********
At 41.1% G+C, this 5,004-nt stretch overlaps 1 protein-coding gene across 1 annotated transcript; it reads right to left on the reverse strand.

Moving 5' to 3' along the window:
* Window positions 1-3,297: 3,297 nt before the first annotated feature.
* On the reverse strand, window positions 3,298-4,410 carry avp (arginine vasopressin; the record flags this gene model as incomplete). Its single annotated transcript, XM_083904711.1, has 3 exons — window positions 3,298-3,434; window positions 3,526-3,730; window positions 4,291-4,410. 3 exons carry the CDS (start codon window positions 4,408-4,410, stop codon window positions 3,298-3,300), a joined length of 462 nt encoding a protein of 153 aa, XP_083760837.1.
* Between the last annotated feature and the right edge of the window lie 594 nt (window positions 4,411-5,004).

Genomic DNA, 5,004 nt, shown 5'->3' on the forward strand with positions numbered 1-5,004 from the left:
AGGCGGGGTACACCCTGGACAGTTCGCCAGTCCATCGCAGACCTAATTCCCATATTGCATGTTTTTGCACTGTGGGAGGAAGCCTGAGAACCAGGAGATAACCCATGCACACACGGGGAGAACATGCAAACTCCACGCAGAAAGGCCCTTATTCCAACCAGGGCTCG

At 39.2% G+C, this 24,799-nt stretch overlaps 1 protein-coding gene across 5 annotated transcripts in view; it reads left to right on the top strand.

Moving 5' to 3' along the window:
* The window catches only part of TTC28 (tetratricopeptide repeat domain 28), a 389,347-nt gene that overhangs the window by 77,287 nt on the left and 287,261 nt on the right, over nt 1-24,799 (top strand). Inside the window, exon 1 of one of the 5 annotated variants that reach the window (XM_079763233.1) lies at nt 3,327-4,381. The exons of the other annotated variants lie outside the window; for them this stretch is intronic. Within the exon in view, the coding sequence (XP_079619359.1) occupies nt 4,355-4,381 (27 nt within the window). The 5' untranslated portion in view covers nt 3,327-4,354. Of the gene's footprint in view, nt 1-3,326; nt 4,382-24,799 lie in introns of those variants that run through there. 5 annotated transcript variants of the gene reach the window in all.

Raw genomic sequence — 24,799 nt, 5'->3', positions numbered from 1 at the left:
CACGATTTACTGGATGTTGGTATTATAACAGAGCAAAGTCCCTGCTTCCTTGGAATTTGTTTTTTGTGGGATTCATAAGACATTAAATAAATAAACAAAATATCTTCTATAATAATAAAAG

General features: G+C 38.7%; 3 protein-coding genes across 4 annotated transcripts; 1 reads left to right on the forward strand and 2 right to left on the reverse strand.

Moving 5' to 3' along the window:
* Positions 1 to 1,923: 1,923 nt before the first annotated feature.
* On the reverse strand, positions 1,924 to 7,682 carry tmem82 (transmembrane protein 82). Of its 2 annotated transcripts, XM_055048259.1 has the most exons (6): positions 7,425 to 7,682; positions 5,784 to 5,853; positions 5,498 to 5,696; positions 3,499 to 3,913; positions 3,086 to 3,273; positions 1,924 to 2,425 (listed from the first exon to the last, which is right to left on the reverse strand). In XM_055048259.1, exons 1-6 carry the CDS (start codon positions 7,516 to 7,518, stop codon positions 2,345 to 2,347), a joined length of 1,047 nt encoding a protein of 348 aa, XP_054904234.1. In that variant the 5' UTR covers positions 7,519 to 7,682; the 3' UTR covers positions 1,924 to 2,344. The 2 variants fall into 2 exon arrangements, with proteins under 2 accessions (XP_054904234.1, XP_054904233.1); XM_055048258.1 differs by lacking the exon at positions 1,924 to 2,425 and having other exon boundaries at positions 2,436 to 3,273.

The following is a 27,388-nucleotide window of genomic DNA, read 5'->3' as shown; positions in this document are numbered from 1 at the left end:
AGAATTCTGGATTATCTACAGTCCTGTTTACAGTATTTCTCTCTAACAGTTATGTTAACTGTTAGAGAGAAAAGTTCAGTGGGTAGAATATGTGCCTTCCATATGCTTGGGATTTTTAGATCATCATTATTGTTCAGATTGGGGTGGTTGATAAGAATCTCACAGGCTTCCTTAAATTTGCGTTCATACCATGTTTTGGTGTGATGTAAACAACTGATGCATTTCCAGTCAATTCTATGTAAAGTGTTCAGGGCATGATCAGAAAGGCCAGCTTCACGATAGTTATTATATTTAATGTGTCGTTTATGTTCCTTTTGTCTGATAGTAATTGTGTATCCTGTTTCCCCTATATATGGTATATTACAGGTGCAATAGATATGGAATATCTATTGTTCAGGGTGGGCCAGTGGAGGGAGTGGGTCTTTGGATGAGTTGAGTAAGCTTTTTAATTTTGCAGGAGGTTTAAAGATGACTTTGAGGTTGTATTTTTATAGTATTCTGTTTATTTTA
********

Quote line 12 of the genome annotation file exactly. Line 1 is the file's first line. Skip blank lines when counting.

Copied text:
CACGATTTACTGGATGTTGGTATTATAACAGAGCAAAGTCCCTGCTTCCTTGGAATTTGTTTTTTGTGGGATTCATAAGACATTAAATAAATAAACAAAATATCTTCTATAATAATAAAAG